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sexta-feira, 30 de outubro de 2015
The Inerasable review: 'a connoisseur’s horror movie'
Tokyo Film Festival: Yoshihiro Nakamura's teeth-rattlingly scary film combines flesh-prickling pleasure with the intrigue of a police procedural
Of the many compliments you can pay The Inerasable, perhaps the highest, is that it understands how fear moves through the real world – not by creeping up behind you and shouting boo, but by planting an idea or image and allowing it to marinade, perhaps for months, years, or even a lifetime.
Yoshihiro Nakamura’s picture – which had its world premiere at the Tokyo Film Festival this week – is about this phenomenon in action, which also perfectly describes how the film itself works its dark magic. It lets terror build slowly through the gradual accrual of unnerving ideas and images until their combined weight starts to shorten your breath.
The film’s heroine is a nameless horror novelist (Yuko Takeuchi) whose own habit of collecting strange stories brings her into contact with Kubo (Ai Hashimoto), a student who wants her to investigate a strange noise coming from her spare room at night.
It sounds a little like someone dragging a broom across the floor, but Kubo has no reason to suspect the place is haunted: as her landlord proudly notes, there’s no record of murder or suicide in the building. But when the two women start asking around, they discover a neighbour has been hearing the same noise in her also empty spare room – and that her cute two-year-old daughter sometimes stops by the open door, looks up at the ceiling, laughs and shouts: “Swing! Swing!”
This is the point at which any sensible person would burn the place down and move overseas. But the women’s interest is piqued, and they dig into the history of the site through local newspaper cuttings, title deeds, records at the local Buddhist temple and by talking to local elders. They discover the plot of land on which the building is built has played host to a series of almost entirely unrelated horrible events over the last few generations, and their investigation becomes a mission to discover the cause of the site’s seemingly indelible stain of sadness.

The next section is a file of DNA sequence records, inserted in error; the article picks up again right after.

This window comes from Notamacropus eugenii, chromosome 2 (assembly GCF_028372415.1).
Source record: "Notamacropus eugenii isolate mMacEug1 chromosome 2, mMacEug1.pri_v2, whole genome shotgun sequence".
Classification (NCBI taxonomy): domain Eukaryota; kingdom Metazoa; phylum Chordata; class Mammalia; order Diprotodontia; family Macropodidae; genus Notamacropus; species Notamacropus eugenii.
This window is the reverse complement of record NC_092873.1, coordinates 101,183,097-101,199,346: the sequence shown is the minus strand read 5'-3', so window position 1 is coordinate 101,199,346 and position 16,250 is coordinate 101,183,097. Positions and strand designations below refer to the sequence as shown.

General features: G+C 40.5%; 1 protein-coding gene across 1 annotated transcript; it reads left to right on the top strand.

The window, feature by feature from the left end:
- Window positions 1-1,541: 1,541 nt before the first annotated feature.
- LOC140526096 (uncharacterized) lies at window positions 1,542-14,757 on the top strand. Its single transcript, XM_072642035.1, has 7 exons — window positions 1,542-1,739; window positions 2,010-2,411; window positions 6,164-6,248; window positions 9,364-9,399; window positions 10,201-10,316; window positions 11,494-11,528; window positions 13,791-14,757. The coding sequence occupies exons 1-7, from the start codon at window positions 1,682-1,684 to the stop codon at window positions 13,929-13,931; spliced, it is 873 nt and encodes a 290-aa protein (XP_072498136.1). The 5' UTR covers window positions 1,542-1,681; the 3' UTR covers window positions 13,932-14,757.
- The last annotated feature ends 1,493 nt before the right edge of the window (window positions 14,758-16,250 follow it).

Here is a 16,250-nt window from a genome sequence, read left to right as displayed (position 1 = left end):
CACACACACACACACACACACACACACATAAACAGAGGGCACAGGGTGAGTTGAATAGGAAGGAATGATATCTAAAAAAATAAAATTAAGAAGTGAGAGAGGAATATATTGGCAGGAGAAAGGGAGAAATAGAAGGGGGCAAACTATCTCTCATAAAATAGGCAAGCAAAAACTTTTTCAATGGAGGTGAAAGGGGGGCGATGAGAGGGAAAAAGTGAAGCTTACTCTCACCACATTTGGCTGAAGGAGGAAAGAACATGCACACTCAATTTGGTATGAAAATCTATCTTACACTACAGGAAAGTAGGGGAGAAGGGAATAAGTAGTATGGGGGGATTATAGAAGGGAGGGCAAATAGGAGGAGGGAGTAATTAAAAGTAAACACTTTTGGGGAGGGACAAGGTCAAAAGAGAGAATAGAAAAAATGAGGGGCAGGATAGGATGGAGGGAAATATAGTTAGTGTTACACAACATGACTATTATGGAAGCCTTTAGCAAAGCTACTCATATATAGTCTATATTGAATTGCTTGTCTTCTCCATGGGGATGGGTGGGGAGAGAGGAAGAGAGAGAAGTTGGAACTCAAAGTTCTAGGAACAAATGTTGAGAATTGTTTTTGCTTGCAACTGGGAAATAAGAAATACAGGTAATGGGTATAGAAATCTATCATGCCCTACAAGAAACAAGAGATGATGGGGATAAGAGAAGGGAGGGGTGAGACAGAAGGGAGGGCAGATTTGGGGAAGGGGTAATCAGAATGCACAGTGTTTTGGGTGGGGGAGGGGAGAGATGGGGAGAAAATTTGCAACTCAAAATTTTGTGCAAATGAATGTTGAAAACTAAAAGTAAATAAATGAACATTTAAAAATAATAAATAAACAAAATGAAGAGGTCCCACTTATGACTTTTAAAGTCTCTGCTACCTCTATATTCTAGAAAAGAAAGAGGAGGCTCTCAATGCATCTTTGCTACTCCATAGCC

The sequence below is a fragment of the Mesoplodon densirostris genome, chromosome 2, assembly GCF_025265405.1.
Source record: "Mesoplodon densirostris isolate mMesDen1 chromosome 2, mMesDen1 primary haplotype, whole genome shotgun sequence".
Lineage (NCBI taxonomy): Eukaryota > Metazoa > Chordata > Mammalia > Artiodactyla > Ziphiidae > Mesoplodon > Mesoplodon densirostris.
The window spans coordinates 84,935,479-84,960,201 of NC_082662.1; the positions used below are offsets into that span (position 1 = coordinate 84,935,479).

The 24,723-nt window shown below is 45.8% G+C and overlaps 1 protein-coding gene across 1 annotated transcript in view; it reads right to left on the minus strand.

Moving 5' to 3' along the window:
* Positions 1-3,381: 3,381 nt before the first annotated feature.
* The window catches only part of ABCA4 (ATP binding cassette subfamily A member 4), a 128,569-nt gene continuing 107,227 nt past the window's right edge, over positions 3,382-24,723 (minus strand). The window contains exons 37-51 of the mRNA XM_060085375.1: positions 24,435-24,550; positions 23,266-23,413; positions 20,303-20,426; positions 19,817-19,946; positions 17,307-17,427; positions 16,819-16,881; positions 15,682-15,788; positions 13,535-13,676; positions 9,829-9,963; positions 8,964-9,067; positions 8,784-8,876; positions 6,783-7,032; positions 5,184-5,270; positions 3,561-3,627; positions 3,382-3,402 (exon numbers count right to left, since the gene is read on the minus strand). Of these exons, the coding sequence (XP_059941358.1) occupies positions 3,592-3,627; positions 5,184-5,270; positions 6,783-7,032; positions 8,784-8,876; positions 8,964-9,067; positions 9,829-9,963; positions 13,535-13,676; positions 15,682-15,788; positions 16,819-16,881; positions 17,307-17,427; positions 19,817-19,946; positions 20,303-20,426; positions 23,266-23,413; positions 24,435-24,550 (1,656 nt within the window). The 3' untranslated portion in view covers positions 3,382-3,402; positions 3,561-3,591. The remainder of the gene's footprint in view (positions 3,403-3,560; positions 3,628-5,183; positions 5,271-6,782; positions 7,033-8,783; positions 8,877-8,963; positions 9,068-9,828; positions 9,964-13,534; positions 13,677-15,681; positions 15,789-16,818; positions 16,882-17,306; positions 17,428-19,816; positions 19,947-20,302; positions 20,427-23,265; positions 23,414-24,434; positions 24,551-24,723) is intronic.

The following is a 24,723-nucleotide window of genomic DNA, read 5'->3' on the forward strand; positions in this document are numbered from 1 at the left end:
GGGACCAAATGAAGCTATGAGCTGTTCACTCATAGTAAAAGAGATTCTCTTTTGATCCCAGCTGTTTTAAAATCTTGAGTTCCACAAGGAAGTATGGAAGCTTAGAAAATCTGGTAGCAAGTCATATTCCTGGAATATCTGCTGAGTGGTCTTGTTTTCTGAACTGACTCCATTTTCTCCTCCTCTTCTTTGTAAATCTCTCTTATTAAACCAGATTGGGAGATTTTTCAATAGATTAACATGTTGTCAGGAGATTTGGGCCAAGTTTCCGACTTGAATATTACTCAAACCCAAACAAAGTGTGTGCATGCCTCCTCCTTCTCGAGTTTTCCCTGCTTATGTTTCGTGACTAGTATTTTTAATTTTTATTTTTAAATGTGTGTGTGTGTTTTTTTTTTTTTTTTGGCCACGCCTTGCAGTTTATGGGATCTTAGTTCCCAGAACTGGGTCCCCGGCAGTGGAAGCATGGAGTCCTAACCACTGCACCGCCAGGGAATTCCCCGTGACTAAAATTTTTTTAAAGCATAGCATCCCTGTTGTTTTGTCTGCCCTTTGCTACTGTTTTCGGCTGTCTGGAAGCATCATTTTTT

Nakamura’s film, which is based on a bestselling Japanese novel by Fuyumi Ono, tells its story with the same unwinking solemnity that characterised the great J-horror films of the late 1990s and early 2000s, such as Hideo Nakata’s Ring and Takashi Shimizu’s Ju-on: The Grudge. It also shares those movies’ complex (as opposed to ‘strong’) female characters, and a sober worldview that’s nevertheless attuned to life’s spiritual undertow.
Its great innovation, though, is in the way it combines the flesh-prickling pleasures of intelligent horror with the intrigue of a great police procedural. As further evidence keeps coming to light – the land turns out to have previously been home to a paranoid hoarder and an old lady who talked to what her neighbours assumed were imaginary cats – one or two common details continue to resurface, strengthening the sense that a single, unifying cause must somehow be the root of the occurrences.
A number of earlier residents, for example, are on record as having seen “babies emerging from beneath the floorboards” of their houses – a surreally horrific image, made all the more terrifying by its apparent refusal to suggest the kind of ‘rational’ explanation for which Kubo and the author are searching.
As the film dips in and out of the past, cinematographer Yukihiro Okimura switches shooting styles to reflect the era: crisp, wide compositions and a delicately sickly palette for the present; stricter geometric framing and softer colours for the past. That may sound like a gimmick, but it works sensationally well in practice. Japanese cinema’s particular reverence for ghost stories stretches back to its 1950s golden era and beyond, and the film’s evocation of that period lends its flashback scenes an extra meta-shiver.
This is a sharply intelligent film about why we get scared that is itself teeth-rattlingly scary – a connoisseur’s horror movie that deserves an international audience.